Horseweed

Image by: James Altland, USDA-ARS
Horseweed sometimes branches low near the soil, but rarely branches above.
Image by: James Altland, USDA-ARS
Image by: James Altland, USDA-ARS
Horseweed basal leaves are pubescent and lobed.
Image by: James Altland, USDA-ARS
Image by: James Altland, USDA-ARS
Horseweed forms a rosette in spring.
Image by: James Altland, USDA-ARS
Image by: James Altland, USDA-ARS
Flower heads are small with yellow disk flowers and tiny white ray flowers.
Image by: James Altland, USDA-ARS
Image by: James Altland, USDA_ARS
Seed heads are spherical and about 1 cm in diameter with is dirty white pappus.
Image by: James Altland, USDA_ARS
Conyza canadensis
Family: 
Asteraceae
Life cycle: 
Annual
Habit: 
Horseweed forms a small rosette in early late winter or early spring. Plants develop slowly in early spring. From the rosette, plants grow almost completely vertical. Horseweed often grows as a single vertical shoot up to 7 feet tall, with a large panicle of flowers on top. Sometimes the plant will branch low near the soil, but it rarely branches above. Leaves are dark green, hairy and without petioles.
Flowers: 
Horseweed flowers heads are small with yellow disk flowers and barely noticeable white ray flowers. Flowering occurs generally June through September, but can vary slightly. Flower heads occur in large terminal panicles. Seed heads are spherical and about 1 cm in diameter. The pappus is dirty white.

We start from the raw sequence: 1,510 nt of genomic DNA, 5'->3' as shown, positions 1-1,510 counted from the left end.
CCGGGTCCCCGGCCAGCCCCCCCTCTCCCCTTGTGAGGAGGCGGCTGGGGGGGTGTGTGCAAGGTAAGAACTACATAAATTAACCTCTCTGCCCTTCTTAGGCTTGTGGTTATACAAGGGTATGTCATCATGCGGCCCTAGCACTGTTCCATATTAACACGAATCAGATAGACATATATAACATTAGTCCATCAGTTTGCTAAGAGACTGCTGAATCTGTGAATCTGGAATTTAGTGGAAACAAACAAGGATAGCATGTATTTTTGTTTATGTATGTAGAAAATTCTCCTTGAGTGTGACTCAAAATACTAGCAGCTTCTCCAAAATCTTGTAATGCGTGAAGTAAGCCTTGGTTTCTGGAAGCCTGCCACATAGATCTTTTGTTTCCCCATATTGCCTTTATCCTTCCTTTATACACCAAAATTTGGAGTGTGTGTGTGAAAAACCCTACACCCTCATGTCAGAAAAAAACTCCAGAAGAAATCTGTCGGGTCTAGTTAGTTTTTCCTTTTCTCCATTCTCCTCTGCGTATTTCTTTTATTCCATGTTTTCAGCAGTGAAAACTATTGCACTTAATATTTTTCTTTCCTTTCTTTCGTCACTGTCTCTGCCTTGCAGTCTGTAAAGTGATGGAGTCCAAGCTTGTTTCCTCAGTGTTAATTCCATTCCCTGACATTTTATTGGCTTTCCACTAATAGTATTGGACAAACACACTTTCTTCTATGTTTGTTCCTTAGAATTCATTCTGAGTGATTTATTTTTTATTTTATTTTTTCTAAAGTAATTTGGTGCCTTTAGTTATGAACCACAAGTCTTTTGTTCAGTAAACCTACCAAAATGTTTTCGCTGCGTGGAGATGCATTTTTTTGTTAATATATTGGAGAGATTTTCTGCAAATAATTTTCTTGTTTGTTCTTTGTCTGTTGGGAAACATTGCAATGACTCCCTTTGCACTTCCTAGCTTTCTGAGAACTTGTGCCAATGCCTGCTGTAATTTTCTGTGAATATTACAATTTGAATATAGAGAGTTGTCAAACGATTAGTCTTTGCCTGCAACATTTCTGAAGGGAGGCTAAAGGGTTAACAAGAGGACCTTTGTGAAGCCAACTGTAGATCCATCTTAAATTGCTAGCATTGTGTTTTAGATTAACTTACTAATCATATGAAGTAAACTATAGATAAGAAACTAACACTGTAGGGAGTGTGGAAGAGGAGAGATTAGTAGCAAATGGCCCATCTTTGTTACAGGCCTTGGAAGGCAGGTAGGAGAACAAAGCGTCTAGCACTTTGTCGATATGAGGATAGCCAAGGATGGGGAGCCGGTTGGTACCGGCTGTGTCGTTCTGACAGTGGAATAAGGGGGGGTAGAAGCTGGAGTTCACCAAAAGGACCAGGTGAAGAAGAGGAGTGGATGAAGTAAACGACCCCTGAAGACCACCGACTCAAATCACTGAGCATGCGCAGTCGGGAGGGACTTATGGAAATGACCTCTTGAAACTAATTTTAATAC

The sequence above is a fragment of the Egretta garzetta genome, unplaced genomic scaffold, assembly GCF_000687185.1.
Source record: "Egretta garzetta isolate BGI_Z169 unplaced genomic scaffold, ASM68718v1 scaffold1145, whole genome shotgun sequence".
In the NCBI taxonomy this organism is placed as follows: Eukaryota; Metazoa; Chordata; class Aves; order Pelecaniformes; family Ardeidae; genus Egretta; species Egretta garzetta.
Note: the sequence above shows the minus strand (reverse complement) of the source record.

Favorable environments: 
Field
Favorable environment notes: 
Horseweed grows in areas of disturbed soil such as orchards, field nurseries, agronomic crops and unmanaged areas such as roadsides and ditches.
Dissemination: 
Seeds are dispersed mainly by wind. Very small single seeds are (1.0-1.5mm), tipped with small dirty white bristles are caught in wind currents and transported.
Of interest: 
Horseweed can be confused with hairy fleabane (Conyza bonariensis), especially in the seedling stage. The seedlings of horseweed have wider leaves and are greener than fleabaneā€™s narrower, gray-green colored leaves. In mature plants, horseweed can grow much taller than hairy fleabane. Horseweeds leaves have short stiff hairs while hairy fleabane has a combination of short, stiff and long soft hairs.